Accelerate May 2015 - Page 51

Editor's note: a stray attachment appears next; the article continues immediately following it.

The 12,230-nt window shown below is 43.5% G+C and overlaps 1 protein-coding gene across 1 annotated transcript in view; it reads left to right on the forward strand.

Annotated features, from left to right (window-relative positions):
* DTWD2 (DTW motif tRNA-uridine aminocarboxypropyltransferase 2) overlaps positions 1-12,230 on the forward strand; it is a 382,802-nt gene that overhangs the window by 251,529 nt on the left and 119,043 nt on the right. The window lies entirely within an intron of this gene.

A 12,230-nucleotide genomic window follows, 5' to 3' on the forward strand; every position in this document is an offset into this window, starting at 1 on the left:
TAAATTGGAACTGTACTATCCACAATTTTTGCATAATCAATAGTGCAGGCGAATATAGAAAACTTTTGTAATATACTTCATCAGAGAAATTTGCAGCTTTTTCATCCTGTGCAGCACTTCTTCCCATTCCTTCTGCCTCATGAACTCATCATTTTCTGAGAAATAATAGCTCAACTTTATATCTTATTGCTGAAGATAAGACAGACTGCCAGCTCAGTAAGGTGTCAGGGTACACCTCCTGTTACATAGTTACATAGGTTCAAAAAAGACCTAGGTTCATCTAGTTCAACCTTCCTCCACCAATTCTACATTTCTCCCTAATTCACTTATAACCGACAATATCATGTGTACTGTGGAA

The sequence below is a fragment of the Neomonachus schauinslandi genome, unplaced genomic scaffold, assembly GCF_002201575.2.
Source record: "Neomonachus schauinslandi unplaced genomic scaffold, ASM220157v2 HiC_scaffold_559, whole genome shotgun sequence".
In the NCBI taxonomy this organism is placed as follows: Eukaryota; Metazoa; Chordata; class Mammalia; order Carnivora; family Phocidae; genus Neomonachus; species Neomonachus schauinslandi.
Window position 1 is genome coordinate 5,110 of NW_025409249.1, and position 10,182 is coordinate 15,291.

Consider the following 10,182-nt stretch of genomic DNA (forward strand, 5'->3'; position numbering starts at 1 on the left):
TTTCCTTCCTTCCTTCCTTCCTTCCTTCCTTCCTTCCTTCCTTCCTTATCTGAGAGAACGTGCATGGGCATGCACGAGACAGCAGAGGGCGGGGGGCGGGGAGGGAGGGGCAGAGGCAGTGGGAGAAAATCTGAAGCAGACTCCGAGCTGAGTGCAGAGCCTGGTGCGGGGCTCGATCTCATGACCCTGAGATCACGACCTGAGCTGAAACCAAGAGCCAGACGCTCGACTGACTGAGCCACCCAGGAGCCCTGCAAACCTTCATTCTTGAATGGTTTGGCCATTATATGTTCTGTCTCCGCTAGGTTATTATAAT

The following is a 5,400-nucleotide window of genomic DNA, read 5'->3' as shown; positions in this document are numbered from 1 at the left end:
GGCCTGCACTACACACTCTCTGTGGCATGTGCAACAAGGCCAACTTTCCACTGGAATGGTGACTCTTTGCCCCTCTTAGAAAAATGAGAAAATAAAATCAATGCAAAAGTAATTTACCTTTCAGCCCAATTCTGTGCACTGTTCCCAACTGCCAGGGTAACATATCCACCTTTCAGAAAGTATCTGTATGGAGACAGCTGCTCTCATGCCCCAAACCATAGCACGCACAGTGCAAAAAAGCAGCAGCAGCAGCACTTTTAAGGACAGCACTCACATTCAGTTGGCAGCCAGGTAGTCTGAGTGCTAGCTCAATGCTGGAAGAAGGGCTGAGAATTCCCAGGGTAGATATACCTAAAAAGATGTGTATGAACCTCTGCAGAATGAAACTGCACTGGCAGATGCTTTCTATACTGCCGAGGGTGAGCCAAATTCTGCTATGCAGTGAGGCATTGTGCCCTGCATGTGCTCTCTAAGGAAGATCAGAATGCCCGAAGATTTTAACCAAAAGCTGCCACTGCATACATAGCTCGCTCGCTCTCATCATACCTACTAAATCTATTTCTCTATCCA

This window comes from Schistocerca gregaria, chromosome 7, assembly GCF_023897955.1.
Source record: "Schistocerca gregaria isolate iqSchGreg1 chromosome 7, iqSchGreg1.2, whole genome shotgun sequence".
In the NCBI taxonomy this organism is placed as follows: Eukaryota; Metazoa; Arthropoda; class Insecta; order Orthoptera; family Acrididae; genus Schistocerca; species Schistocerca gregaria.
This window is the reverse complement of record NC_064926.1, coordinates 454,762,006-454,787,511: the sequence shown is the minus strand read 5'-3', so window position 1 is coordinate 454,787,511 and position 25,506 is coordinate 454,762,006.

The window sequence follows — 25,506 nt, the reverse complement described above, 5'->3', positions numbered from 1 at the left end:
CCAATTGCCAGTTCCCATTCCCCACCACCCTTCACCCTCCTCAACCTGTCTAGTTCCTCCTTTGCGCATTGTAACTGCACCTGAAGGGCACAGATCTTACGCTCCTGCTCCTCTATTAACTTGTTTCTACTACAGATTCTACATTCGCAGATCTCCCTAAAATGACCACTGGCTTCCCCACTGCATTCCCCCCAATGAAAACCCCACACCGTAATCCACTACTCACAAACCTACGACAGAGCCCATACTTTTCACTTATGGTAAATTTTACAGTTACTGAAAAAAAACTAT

HR Effectiveness Warren Buffett has been called the “Oracle of Omaha” and is the most successful businessman of the twentieth century and one of the world’s most influential thinkers today. His books, articles and letters are closely scrutinised for replicable insights into business success. Every other year for the past five decades, he’s given us clear and simple management advice requiring succession planning. Industry analyst Josh Bersin’s research shows that only 32 percent of organisations are capable of identifying talent to fill key positions. Even for those companies who have succession management processes, the vast majority of these are fragmented and only focused on replacing senior level talent. While Buffett’s request of his management team doesn’t exactly qualify as “best in class” succession planning, it does go beyond just a list of names. He requests that his managers “summarise the strengths and weaknesses of your primary candidate as well as any possible alternates you may wish to include.” More sophisticated organisations ensure that succession planning efforts are grounded in business strategy by identifying key positions based on the strategy rather than just listing out successors Even for those companies who have succession management processes, the vast majority of these are fragmented and only focused on replacing senior level talent. for the most senior roles. While it is important to plan for leadership succession, ensuring business continuity requires a look beyond a small group of leaders to plan for talent needs in mission critical positions at all levels. For example, the most successful technology and energy companies implement succession planning for key technical roles (e.g., computer scientists, petroleum engineers) in addition to management roles. Companies who are serious about succession planning are more successful overall. Berkshire Hathaway is one great example but Bersin’s research has demonstrated that companies that employ integrated succession management are much more likely to be effective at responding to changes in business climate and accelerating business growth. The University of North Carolina’s research shows that companies with an integrated succession planning programme are 18 percent more likely to be high performing organisations. Implementing an integrated succession planning programme may sound daunting for companies who have never undertaken such an effort before. Our advice for HR and business leaders considering succession planning is to start simple. Don’t try to emulate GE’s rigorous and well documented process overnight. Begin with something manageable and proportional to your business size and people risk tolerance. Key ideas to consider include: 1. Identify key roles beyond senior leaders, but focus on the most critical roles in the beginning. 2. Start by naming successors for key roles based on manager judgement – like Warren Buffett. You can evolve to more sophisticated approaches as your process develops. 3. Measure outcomes – such May 2015 51